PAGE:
We are 6 months into COVID-19 being a big deal in America, or at least yesterday, August 13th, was 6 months into me putting myself in lockdown. As I have a very suppressed immune system, I have to take COVID-19 extremely seriously, and in March, my rheumatologist told me that I had to do everything I possibly could to keep myself safe. Between living through the COVID-19 era and having generalized anxiety disorder, my mental health has been something that I have to actively work on. The CDC describes mental health as “our emotional, psychological, and social well-being” (x). In this post, I’m going to share what I’ve been doing for my mental health and COVID-19 in the world.
I am not a mental health provider, or a medical provider of any kind.
Mental Health and COVID-19: What This Means
What does “mental health” mean?
The thing I see occasionally online is people who think mental health equals mental illness. But mental health is like physical health in that it is a thing that everyone has, even though it wasn’t talked about a lot publicly until recent years. Or at least, it wasn’t a term used until recent years.
The CDC agrees that it is separate from mental illness and says, “Although the terms are often used interchangeably, poor mental health and mental illness are not the same things. A person can experience poor mental health and not be diagnosed with a mental illness. Likewise, a person diagnosed with a mental illness can experience periods of physical, mental, and social well-being” (x).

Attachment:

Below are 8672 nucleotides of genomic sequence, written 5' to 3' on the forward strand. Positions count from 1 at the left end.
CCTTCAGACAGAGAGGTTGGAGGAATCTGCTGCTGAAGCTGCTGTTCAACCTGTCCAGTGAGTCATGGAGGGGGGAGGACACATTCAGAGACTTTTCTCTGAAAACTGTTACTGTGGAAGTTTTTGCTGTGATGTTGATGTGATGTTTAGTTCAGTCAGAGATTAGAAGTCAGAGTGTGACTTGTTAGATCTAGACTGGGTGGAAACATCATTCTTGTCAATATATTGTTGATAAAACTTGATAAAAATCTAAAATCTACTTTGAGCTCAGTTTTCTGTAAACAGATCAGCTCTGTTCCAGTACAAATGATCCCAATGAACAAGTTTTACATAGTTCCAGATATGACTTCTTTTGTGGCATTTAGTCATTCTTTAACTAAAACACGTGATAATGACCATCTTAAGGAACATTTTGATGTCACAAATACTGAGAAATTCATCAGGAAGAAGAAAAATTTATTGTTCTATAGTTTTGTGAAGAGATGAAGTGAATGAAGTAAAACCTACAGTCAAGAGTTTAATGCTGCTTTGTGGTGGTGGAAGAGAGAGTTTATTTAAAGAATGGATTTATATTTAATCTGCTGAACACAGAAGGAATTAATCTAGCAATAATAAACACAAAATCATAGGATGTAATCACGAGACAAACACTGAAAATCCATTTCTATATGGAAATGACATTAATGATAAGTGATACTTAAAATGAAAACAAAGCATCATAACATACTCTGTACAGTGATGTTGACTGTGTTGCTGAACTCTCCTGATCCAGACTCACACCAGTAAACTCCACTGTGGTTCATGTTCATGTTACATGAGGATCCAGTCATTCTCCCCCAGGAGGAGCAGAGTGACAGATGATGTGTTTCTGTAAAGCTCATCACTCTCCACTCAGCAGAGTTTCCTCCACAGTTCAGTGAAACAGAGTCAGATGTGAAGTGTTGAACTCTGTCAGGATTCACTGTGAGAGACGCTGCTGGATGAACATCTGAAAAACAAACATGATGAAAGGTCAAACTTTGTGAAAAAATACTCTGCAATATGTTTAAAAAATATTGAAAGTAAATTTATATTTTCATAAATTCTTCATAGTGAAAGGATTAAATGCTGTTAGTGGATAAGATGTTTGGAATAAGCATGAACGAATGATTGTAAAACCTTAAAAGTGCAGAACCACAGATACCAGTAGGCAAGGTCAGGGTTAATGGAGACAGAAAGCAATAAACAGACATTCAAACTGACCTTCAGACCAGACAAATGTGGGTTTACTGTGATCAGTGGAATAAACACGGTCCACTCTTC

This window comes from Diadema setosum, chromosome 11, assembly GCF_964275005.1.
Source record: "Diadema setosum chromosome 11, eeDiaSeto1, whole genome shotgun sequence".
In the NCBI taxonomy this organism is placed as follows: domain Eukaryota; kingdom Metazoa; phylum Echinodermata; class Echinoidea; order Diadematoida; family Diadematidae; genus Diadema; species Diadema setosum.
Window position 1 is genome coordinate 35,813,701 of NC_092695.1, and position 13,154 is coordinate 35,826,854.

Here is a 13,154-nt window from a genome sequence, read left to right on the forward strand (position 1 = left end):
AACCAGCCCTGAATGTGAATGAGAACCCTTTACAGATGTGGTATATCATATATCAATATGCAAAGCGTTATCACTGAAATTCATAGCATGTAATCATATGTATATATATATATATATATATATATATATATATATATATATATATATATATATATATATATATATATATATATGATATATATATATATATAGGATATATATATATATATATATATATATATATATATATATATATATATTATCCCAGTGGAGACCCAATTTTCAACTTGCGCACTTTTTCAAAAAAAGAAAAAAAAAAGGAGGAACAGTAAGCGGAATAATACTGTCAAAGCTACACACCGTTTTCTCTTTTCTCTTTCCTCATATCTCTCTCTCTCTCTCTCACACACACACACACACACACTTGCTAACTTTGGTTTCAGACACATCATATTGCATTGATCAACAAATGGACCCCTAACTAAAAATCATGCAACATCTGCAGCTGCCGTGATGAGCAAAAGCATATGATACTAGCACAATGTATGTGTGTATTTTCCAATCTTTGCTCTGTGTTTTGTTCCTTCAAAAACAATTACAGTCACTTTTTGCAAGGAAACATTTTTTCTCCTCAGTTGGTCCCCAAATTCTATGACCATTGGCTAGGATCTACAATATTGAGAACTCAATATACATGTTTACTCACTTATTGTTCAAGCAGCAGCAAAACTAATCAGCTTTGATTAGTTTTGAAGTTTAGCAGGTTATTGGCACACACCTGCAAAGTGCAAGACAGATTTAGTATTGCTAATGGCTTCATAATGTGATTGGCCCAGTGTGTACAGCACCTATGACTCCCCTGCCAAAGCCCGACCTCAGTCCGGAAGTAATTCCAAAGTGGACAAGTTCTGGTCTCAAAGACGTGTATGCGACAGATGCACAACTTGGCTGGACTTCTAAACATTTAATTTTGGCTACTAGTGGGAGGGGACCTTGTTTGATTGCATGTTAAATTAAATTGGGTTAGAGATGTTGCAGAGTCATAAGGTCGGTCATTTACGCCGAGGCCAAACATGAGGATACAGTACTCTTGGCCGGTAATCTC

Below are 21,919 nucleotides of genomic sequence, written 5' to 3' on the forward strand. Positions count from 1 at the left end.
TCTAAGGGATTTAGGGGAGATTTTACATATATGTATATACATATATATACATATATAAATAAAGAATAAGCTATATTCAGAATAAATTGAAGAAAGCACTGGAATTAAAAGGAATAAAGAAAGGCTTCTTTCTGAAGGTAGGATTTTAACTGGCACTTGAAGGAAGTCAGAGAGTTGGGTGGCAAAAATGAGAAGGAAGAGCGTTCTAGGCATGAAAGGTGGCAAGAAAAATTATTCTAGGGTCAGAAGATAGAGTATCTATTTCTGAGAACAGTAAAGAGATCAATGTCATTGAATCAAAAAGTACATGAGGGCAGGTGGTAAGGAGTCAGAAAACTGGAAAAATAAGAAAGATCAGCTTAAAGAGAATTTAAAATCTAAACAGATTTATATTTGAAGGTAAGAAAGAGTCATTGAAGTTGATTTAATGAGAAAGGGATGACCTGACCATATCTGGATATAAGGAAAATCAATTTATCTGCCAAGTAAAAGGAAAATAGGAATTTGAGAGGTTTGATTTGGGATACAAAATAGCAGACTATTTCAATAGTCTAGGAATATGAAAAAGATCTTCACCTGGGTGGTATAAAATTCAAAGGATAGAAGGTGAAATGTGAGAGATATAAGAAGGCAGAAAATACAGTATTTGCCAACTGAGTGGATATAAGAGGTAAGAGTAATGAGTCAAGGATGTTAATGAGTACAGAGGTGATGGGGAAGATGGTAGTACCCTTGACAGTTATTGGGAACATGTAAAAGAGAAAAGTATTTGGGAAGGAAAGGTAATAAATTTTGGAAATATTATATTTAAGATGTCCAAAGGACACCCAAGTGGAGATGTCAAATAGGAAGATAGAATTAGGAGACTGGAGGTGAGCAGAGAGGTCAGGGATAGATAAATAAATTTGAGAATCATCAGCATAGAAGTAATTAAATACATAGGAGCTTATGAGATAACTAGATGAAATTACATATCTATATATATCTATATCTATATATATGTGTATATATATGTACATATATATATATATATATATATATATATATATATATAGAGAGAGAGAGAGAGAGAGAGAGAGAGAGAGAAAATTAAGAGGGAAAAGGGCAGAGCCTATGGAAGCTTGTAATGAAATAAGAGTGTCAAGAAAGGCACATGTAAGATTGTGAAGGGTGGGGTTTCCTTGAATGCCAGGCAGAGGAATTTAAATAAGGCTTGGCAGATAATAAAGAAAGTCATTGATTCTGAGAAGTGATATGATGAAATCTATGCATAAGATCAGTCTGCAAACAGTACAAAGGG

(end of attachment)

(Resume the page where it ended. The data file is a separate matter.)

So you can have no mental illnesses but go through a really tough time that makes for not-awesome mental health.
For example, no one has a great time during their college finals season. It’s super stressful. If you live in the dorms, you’re also moving out either for winter vacation or for the summer. You’re also saying goodbye to your friends for a little while and you might be heading home. So pretty much everyone feels awful mentally – aka their mental health is bad at that time – without having a mental illness.
But how can COVID-19 affect mental health?
Gosh I feel like the bigger question is how couldn’t COVID-19 affect mental health?
We are in a world-wide pandemic, the likes of which haven’t been seen in at least a century.
In the US, at least, we’re still in lockdown.
There are people who basically refused to be in lockdown, which is making this last even longer.
There are people who refuse to wear masks, and many more who aren’t wearing them correctly.
(And in the US, many states and areas reopened way too early. )
There are still people who don’t believe COVID-19 is a real issue.
You get the picture.
And that’s just COVID-specific info!
The CDC says, “During and after a disaster, it is natural to experience different and strong emotions. Coping with these feelings and getting help when you need it will help you, your family, and your community recover from a disaster. Connect with family, friends, and others in your community. Take care of yourself and each other, and know when and how to seek help” (x). I don’t know about you, but a world-wide pandemic like COVID-19 definitely counts as a disaster to me.
How I’ve Been Managing My Mental Health During COVID
Staying on top of my mental health has been doable, but it definitely has to be intentional. I have generalized anxiety disorder, which I’ve talked about in the past, but my mental health is more than my anxiety disorder. I’m going to talk about how I’m managing my mental health and COVID-19, which is sometimes anxiety-disorder related and sometimes general-life-in-COVID-19-world.
Here’s what I’m doing!